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Income Strategies: A Study on Risk and Returns in Dividend Styles

Income Strategies: A Study on Risk and Returns in Dividend Styles

Dec. 29, 2017

Dec. 29, 2017

When it comes to investing in dividend stocks, there’s more than one approach, and each comes with significantly diverse effects on a portfolio.

A new paper by Jan-Carl Plagge, head of applied research, and William Summer, quantitative research analyst at STOXX Ltd., looks at three different income objectives: maximizing dividend payments, targeting dividend stability, and seeking both payments and low volatility.

The three produce quite distinct outcomes in terms of absolute and risk-adjusted returns as well as in dividend characteristics, the study finds, with historical performance and volatility varying among them by several percentage points a year.

Plagge and Summer consider three income strategies:

  • ●    Maximum Dividend approach, represented by the STOXX® Global Maximum Dividend 40 Index, which selects companies with the highest dividend yields.
  • ●   Quality Dividend approach, represented by the STOXX® Global Select Dividend 100 Index, selects companies with sizeable dividends but also applies a quality filter, such as a history of stable payments, in order to safeguard a steady stream of cash flows.
  • ●   High Dividend/Low Volatility approach, represented by the STOXX® Global Select 100 Index, which blends increasing dividend yields with low stock price volatility.

Table 1 looks at over 13 years of performance for the three strategies and the benchmark STOXX® Global 1800 Index.

What stands out from Table 1 is that the Maximum Dividend strategy is by far the most aggressive approach as it obtains the highest dividend yield and the biggest overall returns at a cost of higher volatility. The index also has the greatest fluctuations in both stock price and dividend yield.

Figure 1 displays both the net total return and price return performance for the Global Maximum Dividend 40 Index and the Global 1800 Index. It is notable that there is no sustained price appreciation over the sample period for the dividend index, meaning that the entirety of the total performance is generated from dividend income.

Figure 1: Performance of STOXX Global Maximum Dividend 40 Net Return and Price Return (EUR) 21/06/2004 – 17/10/2017. Blue Shaded Area: STOXX Global Maximum Dividend 40 Live Performance (Launch date: 16/10/2015).

Moreover, the study finds there is a marked rise in cumulative average abnormal returns for the maximum dividend strategy prior to the ex-dividend date of constituents.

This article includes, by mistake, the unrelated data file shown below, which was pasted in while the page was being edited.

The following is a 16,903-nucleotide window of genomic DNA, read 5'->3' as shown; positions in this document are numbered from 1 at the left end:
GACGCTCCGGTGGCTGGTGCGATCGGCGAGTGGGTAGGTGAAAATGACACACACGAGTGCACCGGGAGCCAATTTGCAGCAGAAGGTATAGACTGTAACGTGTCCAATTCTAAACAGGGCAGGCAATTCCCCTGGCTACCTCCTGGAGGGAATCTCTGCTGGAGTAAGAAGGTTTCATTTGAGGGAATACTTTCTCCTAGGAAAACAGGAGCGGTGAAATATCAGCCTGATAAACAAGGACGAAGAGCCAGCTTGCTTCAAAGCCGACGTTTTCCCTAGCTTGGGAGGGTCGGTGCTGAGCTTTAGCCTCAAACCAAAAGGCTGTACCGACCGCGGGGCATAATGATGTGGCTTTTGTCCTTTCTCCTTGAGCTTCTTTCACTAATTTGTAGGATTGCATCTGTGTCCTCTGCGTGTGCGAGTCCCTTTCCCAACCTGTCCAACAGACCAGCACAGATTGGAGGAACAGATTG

Seeking stability in income

In the case of the Global Select Dividend 100 Index, the composition of returns is more balanced, with 64% of returns being attributable to dividends and 36% deriving from stock-price appreciation.

Finally, the Global Select 100 Index shows a return decomposition that is almost evenly distributed (49%-51%), creating the most balanced strategy. In the case of this High Dividend/Low Volatility approach, the ability to generate both high dividend yield as well as strong stock-price returns is partly driven by the so-called low-volatility premium. This refers to the empirical observation that stocks with low volatility exhibit higher returns than companies with highly volatile stock-price movements.

Investors who would like to take a more conservative approach may hence prefer the Quality Dividend or the High Dividend/Low Volatility strategies, which aim at a trade-off between increasing dividend yields while paying attention to “stability.” Even when this comes at a price of lower yields and total return (Table 1). Also, strategies incorporating low volatility screens tend to carry higher valuations, the paper finds.

Also in the topic of valuations, the study concludes that price-to-earnings ratios for all three dividend strategies have tended to be cheaper than that of the broad equity market.

Finally, the paper looks at the geographic allocation of the three dividend approaches, as diverging dividend calendars and policies in each region will tilt the overall geographic exposure of the portfolio.  

Different approaches, distinct results

In summary, constructing an equity income portfolio can be done in several ways. Empirical analysis demonstrates the extent of the various effects any given strategy will have on risk and returns, something key for investors as they select the approach that best suits their needs.  

 

Featured indices

STOXX Global Maximum Dividend 40 Index

STOXX Global Select Dividend 100 Index

STOXX Global Select 100 Index

 

 “Bird in Hand – Three Approaches to Generating Income from Dividends,” STOXX, Dec. 2017.

 

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